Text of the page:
Mar 22, 2017

Study: Chinese competition crippled U.S. innovation

Andrew Harnik/AP

A growing body of research is confirming the Trumpian view that allowing China's accession to the WTO had negative effects on the U.S. economy. The latest entry into this genre comes from David Autor of MIT, who along with several colleagues studied the relationship between China's joining the WTO and a decline in manufacturing innovation.

Expand chart
Data: David Autor, MIT; Chart: Andrew Witherspoon / Axios

According to the research, companies that faced increased competition from Chinese imports "experienced a significant decline in their patent output," which is used a proxy for innovation. This suggests that when faced with tough competition, firms pull back on research and development spending, which also hampers long-term economic growth.

Why it matters: Unlike Mexico, China has many barriers that prevent foreign companies from accessing its market, and it also does much to subsidize its own exporters. There is increasing evidence that shows China's WTO accession and its protectionist policies hurt the U.S. economy.

Go deeper

19 mins ago - World

Kremlin says Trump discussed inviting Russia to G7 in call with Putin

President Trump and Russian President Vladimir Putin at their bilateral meeting at the G20 Osaka Summit 2019, in Osaka, Japan in 2019. Photo: Mikhail Svetlov/Getty Images

President Trump and Russian President Vladimir Putin spoke on Monday about Trump's plans to expand September's G7 meeting in Washington to include Russia, according to the Russian government's readout of the call.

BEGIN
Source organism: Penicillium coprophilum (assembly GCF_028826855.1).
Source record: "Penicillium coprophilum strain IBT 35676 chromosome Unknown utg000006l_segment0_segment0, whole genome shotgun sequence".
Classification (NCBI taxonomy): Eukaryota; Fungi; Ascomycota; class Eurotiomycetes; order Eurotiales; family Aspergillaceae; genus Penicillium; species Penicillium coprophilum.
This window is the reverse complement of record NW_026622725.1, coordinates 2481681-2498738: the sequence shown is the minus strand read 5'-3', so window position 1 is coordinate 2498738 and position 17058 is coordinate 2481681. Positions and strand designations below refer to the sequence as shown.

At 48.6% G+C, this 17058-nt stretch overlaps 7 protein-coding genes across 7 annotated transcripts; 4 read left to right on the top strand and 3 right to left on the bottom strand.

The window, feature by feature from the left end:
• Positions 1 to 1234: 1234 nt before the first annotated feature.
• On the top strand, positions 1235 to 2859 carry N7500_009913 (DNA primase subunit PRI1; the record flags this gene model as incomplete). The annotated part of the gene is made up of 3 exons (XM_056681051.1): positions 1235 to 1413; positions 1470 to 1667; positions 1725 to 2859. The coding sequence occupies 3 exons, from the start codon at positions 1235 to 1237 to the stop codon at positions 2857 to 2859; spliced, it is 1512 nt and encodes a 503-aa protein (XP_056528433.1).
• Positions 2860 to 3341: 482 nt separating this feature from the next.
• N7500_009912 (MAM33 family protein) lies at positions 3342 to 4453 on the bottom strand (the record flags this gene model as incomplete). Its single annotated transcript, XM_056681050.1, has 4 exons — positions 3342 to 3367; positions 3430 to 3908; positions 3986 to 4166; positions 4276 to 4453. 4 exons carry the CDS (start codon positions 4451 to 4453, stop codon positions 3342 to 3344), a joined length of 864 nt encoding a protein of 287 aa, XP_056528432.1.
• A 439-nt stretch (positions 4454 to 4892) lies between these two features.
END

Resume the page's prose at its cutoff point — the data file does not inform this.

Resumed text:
The big picture: The phone call between the two leaders, which the Kremlin says was initiated by Trump, comes amid six consecutive days of mass unrest in the U.S. over police brutality and racial inequality. The White House confirmed the call took place and said a readout was forthcoming.

Facebook employees stage "virtual walkout"

Screenshot of an image some Facebook employees are adding to their internal profiles, with or without the hashtag, to protest company policy.

"Dozens" of Facebook employees staged a "virtual walkout" Monday over the company's decision not to take action against President Trump's provocative messages in the face of nationwide protests against police violence, the New York Times reports.

Why it matters: While Twitter added fact-check labels and hid the president's most inflammatory tweet — "when the looting starts, the shooting starts" — Facebook has said Trump's statements do not violate its policies, and that the platform aims to promote free speech.

Updated 1 hour ago - Politics & Policy

Trump lashes out at governors, urges them to "dominate" protesters

President Trump berated the nation’s governors in a video teleconference call Monday, calling many of them "weak" and demanding tougher crackdowns on the protests that erupted throughout the country following the killing of George Floyd, according to multiple reports.

The big picture: Trump blamed violence on the "the radical left" and told the governors, who were joined by law enforcement and national security officials, that they have to "dominate" protesters and "arrest people" in order to bring an end to the unrest.